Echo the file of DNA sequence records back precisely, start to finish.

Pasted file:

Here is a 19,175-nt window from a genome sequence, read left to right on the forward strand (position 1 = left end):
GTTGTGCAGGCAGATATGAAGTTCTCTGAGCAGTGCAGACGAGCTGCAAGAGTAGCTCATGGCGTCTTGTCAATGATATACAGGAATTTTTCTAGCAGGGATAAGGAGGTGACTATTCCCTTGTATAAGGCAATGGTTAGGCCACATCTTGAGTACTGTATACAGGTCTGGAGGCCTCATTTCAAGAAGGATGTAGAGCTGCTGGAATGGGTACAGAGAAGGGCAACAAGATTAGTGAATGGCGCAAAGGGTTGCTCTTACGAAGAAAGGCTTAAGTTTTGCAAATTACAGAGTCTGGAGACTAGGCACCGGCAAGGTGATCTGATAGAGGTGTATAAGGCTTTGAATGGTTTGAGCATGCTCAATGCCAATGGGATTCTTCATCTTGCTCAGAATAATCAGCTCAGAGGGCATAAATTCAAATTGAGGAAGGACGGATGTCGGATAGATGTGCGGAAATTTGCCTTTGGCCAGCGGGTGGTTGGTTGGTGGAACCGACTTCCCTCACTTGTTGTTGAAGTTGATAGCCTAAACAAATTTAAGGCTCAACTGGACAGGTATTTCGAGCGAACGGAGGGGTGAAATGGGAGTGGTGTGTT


Here is a 19,175-nt window from a genome sequence, read left to right on the forward strand (position 1 = left end):
GTTGTGCAGGCAGATATGAAGTTCTCTGAGCAGTGCAGACGAGCTGCAAGAGTAGCTCATGGCGTCTTGTCAATGATATACAGGAATTTTTCTAGCAGGGATAAGGAGGTGACTATTCCCTTGTATAAGGCAATGGTTAGGCCACATCTTGAGTACTGTATACAGGTCTGGAGGCCTCATTTCAAGAAGGATGTAGAGCTGCTGGAATGGGTACAGAGAAGGGCAACAAGATTAGTGAATGGCGCAAAGGGTTGCTCTTACGAAGAAAGGCTTAAGTTTTGCAAATTACAGAGTCTGGAGACTAGGCACCGGCAAGGTGATCTGATAGAGGTGTATAAGGCTTTGAATGGTTTGAGCATGCTCAATGCCAATGGGATTCTTCATCTTGCTCAGAATAATCAGCTCAGAGGGCATAAATTCAAATTGAGGAAGGACGGATGTCGGATAGATGTGCGGAAATTTGCCTTTGGCCAGCGGGTGGTTGGTTGGTGGAACCGACTTCCCTCACTTGTTGTTGAAGTTGATAGCCTAAACAAATTTAAGGCTCAACTGGACAGGTATTTCGAGCGAACGGAGGGGTGAAATGGGAGTGGTGTGTT